A report released today has found the income gap for Māori compared to the rest of the population is now $2.6 billion annually.
The Change Agenda: Income Equity for Māori report was developed by Ngāi Tahu led collective, Tokona Te Raki, and Business and Economic Research.
It showed one third of the working age Māori population had no qualifications and more than half had lower skilled jobs than the rest of the population.
This annual income gap of $2.6bn equates to $140 less, per person, per week for the working age Māori population.
Chair of Te Rūnanga o Ngāitahu Lisa Tumahai said she always envisioned a better and fairer world for her people.
"I've always dreamed of a place where the inequalities for Māori, for my tamariki for my mokopuna don't exist. At times I've felt like that is an impossible dream.
"I want to see an Aotearoa where Māori stand truly equal in academic performance and achievement, and in employment outcomes.
"This itself fills me with hope. It provides a powerful demonstration of why we need to act, and why we need to act now."
She challenged Employment Minister Willie Jackson to take up the task of reducing inequities in income for Māori.
"Let's hope the government, after how many hundreds of years, can take some messages from this report and turn itself inside out and do some things differently.
"Minister Jackson this is not new to us. It's not new to those of us in the room who have spent all of our careers in health and well-being and social services.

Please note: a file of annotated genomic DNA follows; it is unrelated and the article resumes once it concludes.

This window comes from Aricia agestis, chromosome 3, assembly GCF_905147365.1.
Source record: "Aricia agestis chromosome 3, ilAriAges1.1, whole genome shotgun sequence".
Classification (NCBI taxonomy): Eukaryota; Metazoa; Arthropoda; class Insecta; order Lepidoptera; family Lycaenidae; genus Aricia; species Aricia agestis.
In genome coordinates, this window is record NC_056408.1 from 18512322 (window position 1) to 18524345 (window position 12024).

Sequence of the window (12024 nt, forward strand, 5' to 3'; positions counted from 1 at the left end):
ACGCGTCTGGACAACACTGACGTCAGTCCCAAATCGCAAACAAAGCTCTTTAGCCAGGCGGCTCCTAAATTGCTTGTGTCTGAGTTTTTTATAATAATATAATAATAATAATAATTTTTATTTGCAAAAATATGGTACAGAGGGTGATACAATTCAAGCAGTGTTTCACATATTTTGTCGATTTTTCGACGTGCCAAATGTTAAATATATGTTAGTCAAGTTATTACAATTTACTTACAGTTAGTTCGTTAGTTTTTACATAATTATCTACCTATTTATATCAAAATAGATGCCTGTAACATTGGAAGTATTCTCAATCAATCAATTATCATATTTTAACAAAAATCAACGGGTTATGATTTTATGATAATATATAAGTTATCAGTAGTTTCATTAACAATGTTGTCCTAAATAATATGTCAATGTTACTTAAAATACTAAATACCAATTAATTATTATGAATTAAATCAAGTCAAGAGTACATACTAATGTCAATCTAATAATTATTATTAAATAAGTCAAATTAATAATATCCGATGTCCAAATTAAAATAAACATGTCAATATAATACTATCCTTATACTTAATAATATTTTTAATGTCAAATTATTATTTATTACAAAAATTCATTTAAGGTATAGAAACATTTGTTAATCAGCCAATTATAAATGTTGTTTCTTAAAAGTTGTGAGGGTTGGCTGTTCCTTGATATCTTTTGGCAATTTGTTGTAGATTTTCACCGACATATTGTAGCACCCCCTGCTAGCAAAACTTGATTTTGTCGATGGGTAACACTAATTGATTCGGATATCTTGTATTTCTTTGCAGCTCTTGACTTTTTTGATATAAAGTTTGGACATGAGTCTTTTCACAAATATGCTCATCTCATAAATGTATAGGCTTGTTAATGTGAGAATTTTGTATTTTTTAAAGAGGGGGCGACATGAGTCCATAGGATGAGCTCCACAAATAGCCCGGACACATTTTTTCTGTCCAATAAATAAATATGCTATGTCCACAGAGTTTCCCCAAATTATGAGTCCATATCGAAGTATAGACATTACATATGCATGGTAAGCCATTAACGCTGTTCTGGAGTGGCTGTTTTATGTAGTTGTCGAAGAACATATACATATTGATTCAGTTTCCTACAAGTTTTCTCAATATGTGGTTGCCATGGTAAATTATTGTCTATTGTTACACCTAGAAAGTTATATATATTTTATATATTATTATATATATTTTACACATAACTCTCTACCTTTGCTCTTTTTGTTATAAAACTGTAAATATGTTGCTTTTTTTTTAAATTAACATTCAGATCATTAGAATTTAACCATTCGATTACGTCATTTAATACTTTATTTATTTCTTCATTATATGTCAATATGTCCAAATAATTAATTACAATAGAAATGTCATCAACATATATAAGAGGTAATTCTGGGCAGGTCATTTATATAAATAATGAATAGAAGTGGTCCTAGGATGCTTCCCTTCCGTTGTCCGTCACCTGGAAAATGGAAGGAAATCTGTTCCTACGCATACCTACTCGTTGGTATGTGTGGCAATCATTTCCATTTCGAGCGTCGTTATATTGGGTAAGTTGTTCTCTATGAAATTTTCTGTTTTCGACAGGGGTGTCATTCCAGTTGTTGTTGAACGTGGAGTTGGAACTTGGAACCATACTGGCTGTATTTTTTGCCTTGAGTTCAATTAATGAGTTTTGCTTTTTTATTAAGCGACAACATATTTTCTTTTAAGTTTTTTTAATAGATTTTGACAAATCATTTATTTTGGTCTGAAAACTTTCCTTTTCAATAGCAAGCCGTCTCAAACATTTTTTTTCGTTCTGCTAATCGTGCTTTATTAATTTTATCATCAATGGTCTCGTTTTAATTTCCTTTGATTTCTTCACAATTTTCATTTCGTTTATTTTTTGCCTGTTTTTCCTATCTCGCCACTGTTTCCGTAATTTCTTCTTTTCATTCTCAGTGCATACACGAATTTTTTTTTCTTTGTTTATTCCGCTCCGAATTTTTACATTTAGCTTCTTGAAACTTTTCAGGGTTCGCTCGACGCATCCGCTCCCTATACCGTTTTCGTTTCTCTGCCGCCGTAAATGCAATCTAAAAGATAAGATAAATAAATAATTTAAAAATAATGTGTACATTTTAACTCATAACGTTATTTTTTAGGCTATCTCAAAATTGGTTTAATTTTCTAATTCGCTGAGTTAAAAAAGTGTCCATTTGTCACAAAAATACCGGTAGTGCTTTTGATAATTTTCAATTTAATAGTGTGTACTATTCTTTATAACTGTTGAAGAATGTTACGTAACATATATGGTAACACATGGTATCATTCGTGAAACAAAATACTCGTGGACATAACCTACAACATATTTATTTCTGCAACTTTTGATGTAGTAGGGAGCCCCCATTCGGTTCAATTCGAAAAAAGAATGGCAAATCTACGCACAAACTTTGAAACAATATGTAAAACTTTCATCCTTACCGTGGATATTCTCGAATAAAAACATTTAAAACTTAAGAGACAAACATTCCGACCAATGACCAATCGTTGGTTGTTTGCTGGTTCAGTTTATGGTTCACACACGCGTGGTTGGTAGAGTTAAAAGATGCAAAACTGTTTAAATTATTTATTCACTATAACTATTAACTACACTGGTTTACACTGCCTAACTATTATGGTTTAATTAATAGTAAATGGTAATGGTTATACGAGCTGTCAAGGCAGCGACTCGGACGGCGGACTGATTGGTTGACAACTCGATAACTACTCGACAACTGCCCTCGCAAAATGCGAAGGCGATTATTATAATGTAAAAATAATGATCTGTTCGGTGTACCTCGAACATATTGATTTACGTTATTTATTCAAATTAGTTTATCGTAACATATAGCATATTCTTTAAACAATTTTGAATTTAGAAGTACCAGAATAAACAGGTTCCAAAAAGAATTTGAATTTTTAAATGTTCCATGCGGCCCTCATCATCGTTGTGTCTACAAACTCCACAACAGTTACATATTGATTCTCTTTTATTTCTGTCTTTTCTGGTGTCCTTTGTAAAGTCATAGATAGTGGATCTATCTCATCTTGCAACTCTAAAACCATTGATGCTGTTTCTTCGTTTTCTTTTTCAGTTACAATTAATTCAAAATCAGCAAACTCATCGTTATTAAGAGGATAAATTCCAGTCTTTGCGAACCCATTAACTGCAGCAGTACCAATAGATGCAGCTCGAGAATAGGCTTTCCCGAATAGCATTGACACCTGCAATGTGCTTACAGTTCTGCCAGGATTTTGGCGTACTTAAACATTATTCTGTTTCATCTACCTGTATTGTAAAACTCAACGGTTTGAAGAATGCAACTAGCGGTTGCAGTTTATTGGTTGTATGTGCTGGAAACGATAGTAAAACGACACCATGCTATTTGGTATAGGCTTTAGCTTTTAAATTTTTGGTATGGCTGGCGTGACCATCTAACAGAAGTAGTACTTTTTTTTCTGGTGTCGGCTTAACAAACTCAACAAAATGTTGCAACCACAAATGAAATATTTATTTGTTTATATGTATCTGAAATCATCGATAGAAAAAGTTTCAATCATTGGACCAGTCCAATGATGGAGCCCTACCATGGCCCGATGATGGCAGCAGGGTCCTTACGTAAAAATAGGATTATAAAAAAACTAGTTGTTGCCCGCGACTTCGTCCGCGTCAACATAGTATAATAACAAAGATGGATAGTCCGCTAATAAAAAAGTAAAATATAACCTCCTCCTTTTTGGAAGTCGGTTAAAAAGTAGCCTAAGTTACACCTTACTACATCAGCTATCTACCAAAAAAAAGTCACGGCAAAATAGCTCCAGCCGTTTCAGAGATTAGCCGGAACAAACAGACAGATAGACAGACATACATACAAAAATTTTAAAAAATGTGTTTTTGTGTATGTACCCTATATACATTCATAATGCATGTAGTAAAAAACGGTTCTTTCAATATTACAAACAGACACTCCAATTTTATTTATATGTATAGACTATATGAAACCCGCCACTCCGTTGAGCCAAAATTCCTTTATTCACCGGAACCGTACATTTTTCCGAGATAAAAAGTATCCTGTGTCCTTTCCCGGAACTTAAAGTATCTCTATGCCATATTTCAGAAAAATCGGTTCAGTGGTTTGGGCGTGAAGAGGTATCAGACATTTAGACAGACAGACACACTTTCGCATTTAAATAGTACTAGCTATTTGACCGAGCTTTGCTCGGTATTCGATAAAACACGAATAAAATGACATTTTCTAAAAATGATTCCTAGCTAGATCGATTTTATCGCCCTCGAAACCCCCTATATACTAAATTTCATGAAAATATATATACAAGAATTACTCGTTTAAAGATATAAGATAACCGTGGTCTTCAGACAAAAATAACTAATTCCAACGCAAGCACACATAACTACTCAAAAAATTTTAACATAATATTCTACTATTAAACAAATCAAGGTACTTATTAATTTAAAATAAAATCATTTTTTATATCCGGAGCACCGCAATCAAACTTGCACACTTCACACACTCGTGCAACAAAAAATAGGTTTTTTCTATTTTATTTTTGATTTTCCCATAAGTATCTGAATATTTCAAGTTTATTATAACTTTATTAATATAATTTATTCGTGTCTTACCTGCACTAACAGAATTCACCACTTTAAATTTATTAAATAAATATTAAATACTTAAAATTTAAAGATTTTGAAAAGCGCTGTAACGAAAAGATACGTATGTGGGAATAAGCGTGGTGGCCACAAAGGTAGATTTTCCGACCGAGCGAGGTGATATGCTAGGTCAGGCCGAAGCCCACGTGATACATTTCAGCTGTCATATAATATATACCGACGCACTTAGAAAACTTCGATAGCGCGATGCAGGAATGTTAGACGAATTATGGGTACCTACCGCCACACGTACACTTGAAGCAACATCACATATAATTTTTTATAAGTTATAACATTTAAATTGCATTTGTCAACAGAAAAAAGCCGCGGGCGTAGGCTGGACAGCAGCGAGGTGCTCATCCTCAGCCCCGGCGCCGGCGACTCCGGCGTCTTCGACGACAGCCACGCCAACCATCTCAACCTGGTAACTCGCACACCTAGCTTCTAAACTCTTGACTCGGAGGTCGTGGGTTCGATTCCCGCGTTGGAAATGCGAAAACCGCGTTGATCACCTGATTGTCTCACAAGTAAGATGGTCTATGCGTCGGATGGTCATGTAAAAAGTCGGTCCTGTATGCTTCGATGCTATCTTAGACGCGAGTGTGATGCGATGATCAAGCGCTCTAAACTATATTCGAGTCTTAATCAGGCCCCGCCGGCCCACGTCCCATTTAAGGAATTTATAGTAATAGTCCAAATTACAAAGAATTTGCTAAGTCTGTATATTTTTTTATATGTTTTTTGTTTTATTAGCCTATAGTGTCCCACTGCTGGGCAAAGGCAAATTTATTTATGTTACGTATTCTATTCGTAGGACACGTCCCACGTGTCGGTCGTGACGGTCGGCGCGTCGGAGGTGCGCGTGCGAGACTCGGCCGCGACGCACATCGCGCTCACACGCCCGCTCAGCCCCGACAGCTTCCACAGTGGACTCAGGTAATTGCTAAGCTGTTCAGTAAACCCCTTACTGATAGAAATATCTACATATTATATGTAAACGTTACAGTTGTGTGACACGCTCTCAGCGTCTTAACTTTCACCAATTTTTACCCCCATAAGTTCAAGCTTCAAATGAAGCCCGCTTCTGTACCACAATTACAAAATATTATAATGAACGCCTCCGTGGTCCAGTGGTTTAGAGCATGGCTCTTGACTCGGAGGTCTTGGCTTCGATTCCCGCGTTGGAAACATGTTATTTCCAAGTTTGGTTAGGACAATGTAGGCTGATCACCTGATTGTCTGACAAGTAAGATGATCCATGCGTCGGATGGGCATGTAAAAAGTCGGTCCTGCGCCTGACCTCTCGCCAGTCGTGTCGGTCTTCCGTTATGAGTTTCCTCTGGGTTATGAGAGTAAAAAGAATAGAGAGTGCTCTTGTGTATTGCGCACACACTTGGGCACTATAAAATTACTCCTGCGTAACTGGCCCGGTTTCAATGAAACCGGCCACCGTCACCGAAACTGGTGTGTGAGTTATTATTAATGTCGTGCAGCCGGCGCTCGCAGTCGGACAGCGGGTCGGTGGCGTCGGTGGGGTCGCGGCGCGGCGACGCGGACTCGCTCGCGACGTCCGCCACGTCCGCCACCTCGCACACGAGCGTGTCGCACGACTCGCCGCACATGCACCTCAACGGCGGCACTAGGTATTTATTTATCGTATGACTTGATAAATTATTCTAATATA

"I know you, Minister Jackson, are up for the challenge. I know you are up to taking the lead for us in this challenge, and if you're not, you are now."
The report showed if equity could be achieved, 55,000 Māori would move from having no qualification to having a qualification and the New Zealand tax revenue would increase by around $700,000 per year.
It also showed the average age for Māori was 28 years old, 10 years younger than the average for Aotearoa.
Tokona Te Raki chief executive Eruera Tarena said investing in rangatahi was vital.
"Our rangatahi are going to be a significant importance to the future of ageing Pākehā heading into retirement. The success of our people is going to be credible to their future prosperity."
He said inequities needed to be addressed at their roots, and systemic issues could only be addressed by systemic change.
Employment Minister Willie Jackson said equity in income for Māori would benefit all New Zealanders.
"We have a real opportunity as government to utilise this potential, for the benefit of all New Zealanders, and reduce a number of barriers Kiwis face in gaining dignified work with a decent wage."